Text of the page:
AG: The initial idea came to me after I’d gone to bed and was half-asleep. I didn’t understand it at the time, but I was compelled to get up and sketch it as I saw it. I did several thumbnail sketches afterwards and came up with what became “Untitled (Heads)”. This would be an example of what I mentioned before about veganism finding its way into my work subtly. The heads are representative of our treatment of animals as pieces or parts or just things that we look to use or get rid of. They’re not often seen as animals as they are a means to an end.
IFP: Can you tell us about a painting that was especially hard to complete?
AG: I always try to challenge myself with whatever I do next, but one piece does stand out. For “The United States of Consumerism”, I was painting one-dollar bills and pennies to form an American flag. I think I underestimated how long it would take, so I had to pull an all-nighter to finish it for a show. I managed to do it, but it was stressful, to say the least.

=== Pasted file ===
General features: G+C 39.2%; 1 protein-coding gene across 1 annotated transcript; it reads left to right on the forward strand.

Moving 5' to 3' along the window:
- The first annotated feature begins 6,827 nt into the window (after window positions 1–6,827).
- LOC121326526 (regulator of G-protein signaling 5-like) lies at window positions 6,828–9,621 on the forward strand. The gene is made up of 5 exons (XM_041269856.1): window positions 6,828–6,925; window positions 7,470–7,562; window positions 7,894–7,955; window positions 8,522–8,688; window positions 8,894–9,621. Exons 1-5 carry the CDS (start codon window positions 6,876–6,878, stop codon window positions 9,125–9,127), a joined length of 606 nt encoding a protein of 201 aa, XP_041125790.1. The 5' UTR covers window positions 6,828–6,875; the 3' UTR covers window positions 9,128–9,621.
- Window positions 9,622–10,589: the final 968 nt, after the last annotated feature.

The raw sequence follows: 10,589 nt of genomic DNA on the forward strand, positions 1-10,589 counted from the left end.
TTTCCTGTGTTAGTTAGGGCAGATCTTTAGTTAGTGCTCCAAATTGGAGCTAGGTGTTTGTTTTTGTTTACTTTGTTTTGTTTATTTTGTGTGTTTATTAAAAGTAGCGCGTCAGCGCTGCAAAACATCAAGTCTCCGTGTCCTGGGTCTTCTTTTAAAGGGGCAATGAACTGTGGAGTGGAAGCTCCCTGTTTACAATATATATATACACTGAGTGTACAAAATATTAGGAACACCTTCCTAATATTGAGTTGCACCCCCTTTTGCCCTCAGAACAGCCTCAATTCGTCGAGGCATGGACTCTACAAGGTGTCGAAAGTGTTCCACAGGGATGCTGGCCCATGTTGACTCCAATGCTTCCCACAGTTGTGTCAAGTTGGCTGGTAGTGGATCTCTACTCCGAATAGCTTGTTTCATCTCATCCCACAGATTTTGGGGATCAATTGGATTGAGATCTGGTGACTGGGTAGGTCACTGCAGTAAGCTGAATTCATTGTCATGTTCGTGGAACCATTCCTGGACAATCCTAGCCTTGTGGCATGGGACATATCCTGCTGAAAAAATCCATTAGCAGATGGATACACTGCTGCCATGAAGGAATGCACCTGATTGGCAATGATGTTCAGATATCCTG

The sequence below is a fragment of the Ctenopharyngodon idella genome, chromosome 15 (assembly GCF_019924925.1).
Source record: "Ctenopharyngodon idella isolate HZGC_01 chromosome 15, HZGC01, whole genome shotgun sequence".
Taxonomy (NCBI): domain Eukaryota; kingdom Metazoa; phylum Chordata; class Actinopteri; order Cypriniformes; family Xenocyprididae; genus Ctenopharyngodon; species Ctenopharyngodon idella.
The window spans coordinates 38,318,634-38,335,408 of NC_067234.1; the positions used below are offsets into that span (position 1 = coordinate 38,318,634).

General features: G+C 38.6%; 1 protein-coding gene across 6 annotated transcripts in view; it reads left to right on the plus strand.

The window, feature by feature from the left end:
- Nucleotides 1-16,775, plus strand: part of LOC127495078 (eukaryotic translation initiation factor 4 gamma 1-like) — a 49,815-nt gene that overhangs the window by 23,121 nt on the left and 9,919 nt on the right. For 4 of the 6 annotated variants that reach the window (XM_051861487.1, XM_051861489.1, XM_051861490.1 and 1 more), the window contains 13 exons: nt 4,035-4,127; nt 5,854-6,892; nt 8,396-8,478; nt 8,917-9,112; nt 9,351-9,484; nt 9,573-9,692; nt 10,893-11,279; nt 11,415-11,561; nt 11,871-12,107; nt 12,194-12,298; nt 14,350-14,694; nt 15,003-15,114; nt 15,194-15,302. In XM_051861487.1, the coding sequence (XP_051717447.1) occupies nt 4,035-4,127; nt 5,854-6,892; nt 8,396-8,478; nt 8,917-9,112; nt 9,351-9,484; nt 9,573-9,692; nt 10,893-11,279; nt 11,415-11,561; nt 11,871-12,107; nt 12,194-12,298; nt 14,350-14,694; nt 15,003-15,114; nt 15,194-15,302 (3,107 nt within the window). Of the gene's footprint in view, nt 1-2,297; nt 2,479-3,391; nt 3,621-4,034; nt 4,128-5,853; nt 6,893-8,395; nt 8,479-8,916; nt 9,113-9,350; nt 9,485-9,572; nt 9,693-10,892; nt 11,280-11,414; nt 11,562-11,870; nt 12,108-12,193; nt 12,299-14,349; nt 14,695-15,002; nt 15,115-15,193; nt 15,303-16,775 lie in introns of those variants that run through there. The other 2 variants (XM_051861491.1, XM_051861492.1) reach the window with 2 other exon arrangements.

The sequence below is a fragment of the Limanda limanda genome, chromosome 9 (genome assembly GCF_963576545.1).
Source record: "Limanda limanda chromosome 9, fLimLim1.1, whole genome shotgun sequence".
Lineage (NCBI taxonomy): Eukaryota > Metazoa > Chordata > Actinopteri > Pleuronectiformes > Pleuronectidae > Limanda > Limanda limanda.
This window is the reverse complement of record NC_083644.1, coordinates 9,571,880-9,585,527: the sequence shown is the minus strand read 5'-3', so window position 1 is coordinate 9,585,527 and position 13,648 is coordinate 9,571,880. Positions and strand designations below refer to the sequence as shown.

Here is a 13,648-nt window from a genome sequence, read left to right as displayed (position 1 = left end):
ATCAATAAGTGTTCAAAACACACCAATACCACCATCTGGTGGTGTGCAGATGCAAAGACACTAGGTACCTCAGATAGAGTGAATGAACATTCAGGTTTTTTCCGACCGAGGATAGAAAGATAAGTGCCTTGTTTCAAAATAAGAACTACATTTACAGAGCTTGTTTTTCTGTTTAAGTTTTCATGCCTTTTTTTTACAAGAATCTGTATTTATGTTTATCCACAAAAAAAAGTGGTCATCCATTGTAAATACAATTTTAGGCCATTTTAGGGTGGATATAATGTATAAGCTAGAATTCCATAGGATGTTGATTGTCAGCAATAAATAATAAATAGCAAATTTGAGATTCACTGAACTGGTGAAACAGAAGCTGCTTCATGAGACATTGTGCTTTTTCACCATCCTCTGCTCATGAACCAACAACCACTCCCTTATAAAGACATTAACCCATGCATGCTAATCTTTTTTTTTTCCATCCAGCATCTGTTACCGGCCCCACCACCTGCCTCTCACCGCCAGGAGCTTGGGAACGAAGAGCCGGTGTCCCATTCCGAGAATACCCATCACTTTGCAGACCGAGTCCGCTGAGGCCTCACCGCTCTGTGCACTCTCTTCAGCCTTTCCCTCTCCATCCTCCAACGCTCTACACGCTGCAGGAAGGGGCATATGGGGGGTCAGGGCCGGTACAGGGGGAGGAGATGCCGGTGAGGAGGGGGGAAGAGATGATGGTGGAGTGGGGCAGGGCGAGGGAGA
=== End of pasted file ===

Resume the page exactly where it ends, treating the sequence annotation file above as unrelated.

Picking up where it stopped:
IFP: I read you can put 180 hours into a single painting. Is that true?
AG: Yes, though I like to think it’s worth the effort; otherwise, the hours could be a bit daunting. 🙂 I put in over 180 hours on a piece called “The Wild West”. There are cliffs, bones, cracks, crevices, etc. – all those little details add up, time-wise.
IFP: We have an image of the artist who suffers for her art, but you’ve discussed the importance of marketing yourself in order to make a living. So, what advice would you give to artists who have no experience with the marketing aspect?
AG: The internet is great for this. We are all very fortunate to have the technology to get our work in front of people across the globe. That said, use the internet for all it’s worth – create or hire someone to create a website, create a blog, get on all the social networking sites, email your collectors or potential collectors about your work and achievements. Take business courses, read business books, magazines, blogs, etc. Many artists fail, not because their art isn’t good, but because they don’t know how to run a business. Unfortunately, most art schools and art programs do not emphasize this and do not make business courses part of the art curriculum.